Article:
by Jeremiah Fajardo | staff writer
In a medium dominated by either action packed, fantasy driven stories or tales of imaginative romance, The Drops of God serves as a refreshing take on what a manga can be. It takes some aspects of these familiar genres and blends them with fresh, new culinary ideas. However, unlike its more common cousins, the tale is a bit dense and can be confusing for those unfamiliar with the world of wine and food.
Written by Tadashi Agi and drawn by Shu Okimoto, The Drops of God follows the life of Shizuku Kanzaki, the son of a renowned wine critic. A salary man for a beer company, Shizuku is forcibly thrust into the world of grapes and vineyards after becoming friends with a sommelier (wine steward) in training. The next day he learns that his father had passed away. To sum up the plot with minimal spoilers, the series then chronicles Shizuku’s task to uncover two sets of legendary wines his late father had dubbed “The Twelve Apostles” and “The Drops of God.” Part of the famous critic’s last will, Shizuku must name more of these acclaimed wines than his adopted brother to ensure that he is the true heir to his father’s legacy.
Structurally, The Drops of God is similar to your standard shonen manga. The main characters are introduced, the conflict is presented and then you are gradually led through the tale. What makes this particular series noteworthy is its premise. There is no ancient demon wreaking havoc or brooding main character questioning his existence. Instead, the tale focuses primarily on a young man’s desire to become reacquainted with his father by embracing the world of wine. For those tired of the cliché plots of most shonen manga, The Drops of God provides an interesting glimpse into what else a shonen manga can be.
Shu Okimoto’s art style leans more towards the realistic and is constantly overflowing with incredible detail. This is especially true with panels depicting wine. Whether it’s being decanted or simply shown in a glass, the liquid is depicted as glistening and strikingly beautiful. Said detail is never overwhelming however, rarely overcrowding the panels. Occasionally there is a greater emphasis placed on the characters and foreground as opposed to the background of some scenes. Oftentimes this makes the backgrounds seem rather plain or uninteresting in comparison. However, this never becomes an issue of annoyance while reading.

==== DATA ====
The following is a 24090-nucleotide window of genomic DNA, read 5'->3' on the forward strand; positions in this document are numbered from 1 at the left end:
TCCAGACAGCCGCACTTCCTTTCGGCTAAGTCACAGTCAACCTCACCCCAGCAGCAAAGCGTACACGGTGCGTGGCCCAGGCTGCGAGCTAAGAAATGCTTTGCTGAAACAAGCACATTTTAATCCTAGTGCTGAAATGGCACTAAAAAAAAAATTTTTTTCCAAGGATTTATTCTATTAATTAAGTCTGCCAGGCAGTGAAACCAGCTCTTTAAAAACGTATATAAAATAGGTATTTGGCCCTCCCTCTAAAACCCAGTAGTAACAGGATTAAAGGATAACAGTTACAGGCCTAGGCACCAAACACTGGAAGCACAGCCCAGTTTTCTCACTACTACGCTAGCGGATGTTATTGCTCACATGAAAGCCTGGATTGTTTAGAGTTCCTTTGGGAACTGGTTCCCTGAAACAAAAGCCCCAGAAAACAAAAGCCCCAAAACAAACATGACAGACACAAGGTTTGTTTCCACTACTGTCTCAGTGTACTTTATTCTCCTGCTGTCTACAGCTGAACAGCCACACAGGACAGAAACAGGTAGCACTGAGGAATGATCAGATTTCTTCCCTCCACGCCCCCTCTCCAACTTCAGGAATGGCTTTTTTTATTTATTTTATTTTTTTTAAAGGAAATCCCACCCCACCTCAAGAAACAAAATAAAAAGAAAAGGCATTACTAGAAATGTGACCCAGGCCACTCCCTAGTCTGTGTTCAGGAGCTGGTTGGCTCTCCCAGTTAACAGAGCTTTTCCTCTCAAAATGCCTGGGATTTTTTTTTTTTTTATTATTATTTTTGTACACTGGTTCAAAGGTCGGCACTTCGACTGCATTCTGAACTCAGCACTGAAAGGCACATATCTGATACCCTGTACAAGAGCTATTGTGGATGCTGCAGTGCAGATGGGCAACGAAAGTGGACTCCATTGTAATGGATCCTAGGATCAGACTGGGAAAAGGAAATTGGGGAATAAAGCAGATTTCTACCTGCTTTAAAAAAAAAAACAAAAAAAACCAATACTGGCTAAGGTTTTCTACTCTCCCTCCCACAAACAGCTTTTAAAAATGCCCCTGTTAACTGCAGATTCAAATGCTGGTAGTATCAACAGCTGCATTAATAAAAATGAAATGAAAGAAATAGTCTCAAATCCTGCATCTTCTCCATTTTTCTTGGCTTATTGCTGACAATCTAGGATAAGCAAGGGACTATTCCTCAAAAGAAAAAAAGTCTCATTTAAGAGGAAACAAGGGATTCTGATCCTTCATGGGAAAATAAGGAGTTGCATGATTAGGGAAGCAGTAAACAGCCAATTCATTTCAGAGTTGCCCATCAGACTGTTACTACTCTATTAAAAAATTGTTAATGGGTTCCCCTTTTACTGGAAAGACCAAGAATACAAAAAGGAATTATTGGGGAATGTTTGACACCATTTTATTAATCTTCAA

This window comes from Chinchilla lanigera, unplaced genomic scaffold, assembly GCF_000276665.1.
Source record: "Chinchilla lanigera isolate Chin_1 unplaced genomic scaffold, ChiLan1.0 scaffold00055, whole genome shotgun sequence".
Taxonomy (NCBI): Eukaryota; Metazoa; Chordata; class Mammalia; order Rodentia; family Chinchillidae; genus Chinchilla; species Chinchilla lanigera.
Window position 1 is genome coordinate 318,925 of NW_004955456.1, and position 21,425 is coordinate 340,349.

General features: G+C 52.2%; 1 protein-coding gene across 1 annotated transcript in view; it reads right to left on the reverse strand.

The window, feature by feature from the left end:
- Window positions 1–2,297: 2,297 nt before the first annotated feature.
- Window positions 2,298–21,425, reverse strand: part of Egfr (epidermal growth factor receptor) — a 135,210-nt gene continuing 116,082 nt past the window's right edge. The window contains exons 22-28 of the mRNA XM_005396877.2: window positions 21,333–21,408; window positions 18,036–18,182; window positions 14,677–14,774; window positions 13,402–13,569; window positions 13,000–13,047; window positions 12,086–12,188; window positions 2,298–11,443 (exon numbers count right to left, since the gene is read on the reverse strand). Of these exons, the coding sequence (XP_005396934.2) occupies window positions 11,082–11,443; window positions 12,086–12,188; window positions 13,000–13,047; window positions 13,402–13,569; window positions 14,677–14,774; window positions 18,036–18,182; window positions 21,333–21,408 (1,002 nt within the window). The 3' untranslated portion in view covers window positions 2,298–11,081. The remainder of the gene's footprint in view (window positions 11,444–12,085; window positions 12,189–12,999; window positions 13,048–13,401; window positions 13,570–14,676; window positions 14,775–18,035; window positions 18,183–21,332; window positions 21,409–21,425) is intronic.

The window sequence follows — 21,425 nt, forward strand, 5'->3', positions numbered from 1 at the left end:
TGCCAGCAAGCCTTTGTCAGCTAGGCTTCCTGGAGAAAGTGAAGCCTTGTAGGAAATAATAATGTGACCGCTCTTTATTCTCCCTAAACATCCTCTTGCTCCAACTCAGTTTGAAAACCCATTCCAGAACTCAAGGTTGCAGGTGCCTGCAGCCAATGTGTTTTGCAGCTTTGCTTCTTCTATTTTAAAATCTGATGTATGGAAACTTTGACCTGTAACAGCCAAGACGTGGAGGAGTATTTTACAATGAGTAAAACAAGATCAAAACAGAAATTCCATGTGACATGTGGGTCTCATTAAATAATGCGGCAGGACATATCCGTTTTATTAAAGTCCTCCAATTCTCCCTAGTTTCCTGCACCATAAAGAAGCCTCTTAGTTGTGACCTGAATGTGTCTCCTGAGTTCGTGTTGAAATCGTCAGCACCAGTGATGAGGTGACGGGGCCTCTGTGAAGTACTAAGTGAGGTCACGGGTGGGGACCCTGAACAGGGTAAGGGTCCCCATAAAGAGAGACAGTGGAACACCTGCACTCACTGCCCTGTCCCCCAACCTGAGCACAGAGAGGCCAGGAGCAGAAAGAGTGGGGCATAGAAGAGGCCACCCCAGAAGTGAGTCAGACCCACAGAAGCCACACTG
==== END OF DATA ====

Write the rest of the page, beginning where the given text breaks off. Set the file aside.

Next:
Sadly, the drastic differences also hinder the series in a way. The chapters are filled with terms that may be a bit hard to grasp for those unfamiliar with wine and its brewing process. For instance, there are often panel after panel of characters discussing the terroir and various regions of France. Certainly, this could be a bit off putting for those who have little interest in wine for France.
Unfortunately, the drastic differences that make this series shine also hinder it slightly. The chapters are filled with terms that may be a bit hard to grasp for those unfamiliar with wine and the winemaking process. For instance, there are often panel after panel of characters discussing the terroir or vintage of various wines. In other discussions they may be arguing the pros and cons of the many French vineyards and their vintners. It may be easy for one unaccustomed to such terminology to become confused when presented with names like “Chateau Mouton Rothschild” or terms like Premier Cru. Certainly, this could be a bit off putting for those who have little interest in wine or France. Yet, the foreign terms shouldn’t deter anyone from a well-crafted and drawn story.
The Drops of God is published by Vertical in the United States and I highly recommend it for anyone willing to take a chance at reading something new and interesting!